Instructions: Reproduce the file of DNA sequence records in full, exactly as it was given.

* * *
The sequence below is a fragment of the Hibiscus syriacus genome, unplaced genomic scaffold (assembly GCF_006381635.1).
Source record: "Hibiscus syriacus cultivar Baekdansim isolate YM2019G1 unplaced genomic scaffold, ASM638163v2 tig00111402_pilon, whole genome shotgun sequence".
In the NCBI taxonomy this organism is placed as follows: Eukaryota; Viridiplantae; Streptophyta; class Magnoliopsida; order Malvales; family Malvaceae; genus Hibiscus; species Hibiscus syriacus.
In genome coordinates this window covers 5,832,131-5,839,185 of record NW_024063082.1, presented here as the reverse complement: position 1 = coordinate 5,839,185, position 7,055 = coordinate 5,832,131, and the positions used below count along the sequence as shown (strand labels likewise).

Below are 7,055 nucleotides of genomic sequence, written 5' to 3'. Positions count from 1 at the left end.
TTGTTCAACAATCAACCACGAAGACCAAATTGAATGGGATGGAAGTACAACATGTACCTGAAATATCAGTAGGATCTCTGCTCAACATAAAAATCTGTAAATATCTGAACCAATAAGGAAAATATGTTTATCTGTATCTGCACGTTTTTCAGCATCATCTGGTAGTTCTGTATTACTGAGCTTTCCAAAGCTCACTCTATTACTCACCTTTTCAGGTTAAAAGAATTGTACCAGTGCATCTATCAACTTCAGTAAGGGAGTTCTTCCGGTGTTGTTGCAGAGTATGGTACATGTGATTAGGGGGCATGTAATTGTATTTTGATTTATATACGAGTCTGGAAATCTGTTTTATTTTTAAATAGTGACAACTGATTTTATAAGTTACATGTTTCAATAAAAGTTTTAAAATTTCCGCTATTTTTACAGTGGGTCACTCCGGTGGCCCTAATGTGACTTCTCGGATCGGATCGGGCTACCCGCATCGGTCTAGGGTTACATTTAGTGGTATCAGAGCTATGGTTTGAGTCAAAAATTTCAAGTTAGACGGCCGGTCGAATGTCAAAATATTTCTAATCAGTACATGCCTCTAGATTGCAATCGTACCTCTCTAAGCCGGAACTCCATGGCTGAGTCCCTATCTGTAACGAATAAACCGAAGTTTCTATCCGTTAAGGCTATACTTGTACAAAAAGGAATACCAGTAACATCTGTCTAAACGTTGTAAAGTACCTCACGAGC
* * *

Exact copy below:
The sequence below is a fragment of the Hibiscus syriacus genome, unplaced genomic scaffold (assembly GCF_006381635.1).
Source record: "Hibiscus syriacus cultivar Baekdansim isolate YM2019G1 unplaced genomic scaffold, ASM638163v2 tig00111402_pilon, whole genome shotgun sequence".
In the NCBI taxonomy this organism is placed as follows: Eukaryota; Viridiplantae; Streptophyta; class Magnoliopsida; order Malvales; family Malvaceae; genus Hibiscus; species Hibiscus syriacus.
In genome coordinates this window covers 5,832,131-5,839,185 of record NW_024063082.1, presented here as the reverse complement: position 1 = coordinate 5,839,185, position 7,055 = coordinate 5,832,131, and the positions used below count along the sequence as shown (strand labels likewise).

Below are 7,055 nucleotides of genomic sequence, written 5' to 3'. Positions count from 1 at the left end.
TTGTTCAACAATCAACCACGAAGACCAAATTGAATGGGATGGAAGTACAACATGTACCTGAAATATCAGTAGGATCTCTGCTCAACATAAAAATCTGTAAATATCTGAACCAATAAGGAAAATATGTTTATCTGTATCTGCACGTTTTTCAGCATCATCTGGTAGTTCTGTATTACTGAGCTTTCCAAAGCTCACTCTATTACTCACCTTTTCAGGTTAAAAGAATTGTACCAGTGCATCTATCAACTTCAGTAAGGGAGTTCTTCCGGTGTTGTTGCAGAGTATGGTACATGTGATTAGGGGGCATGTAATTGTATTTTGATTTATATACGAGTCTGGAAATCTGTTTTATTTTTAAATAGTGACAACTGATTTTATAAGTTACATGTTTCAATAAAAGTTTTAAAATTTCCGCTATTTTTACAGTGGGTCACTCCGGTGGCCCTAATGTGACTTCTCGGATCGGATCGGGCTACCCGCATCGGTCTAGGGTTACATTTAGTGGTATCAGAGCTATGGTTTGAGTCAAAAATTTCAAGTTAGACGGCCGGTCGAATGTCAAAATATTTCTAATCAGTACATGCCTCTAGATTGCAATCGTACCTCTCTAAGCCGGAACTCCATGGCTGAGTCCCTATCTGTAACGAATAAACCGAAGTTTCTATCCGTTAAGGCTATACTTGTACAAAAAGGAATACCAGTAACATCTGTCTAAACGTTGTAAAGTACCTCACGAGC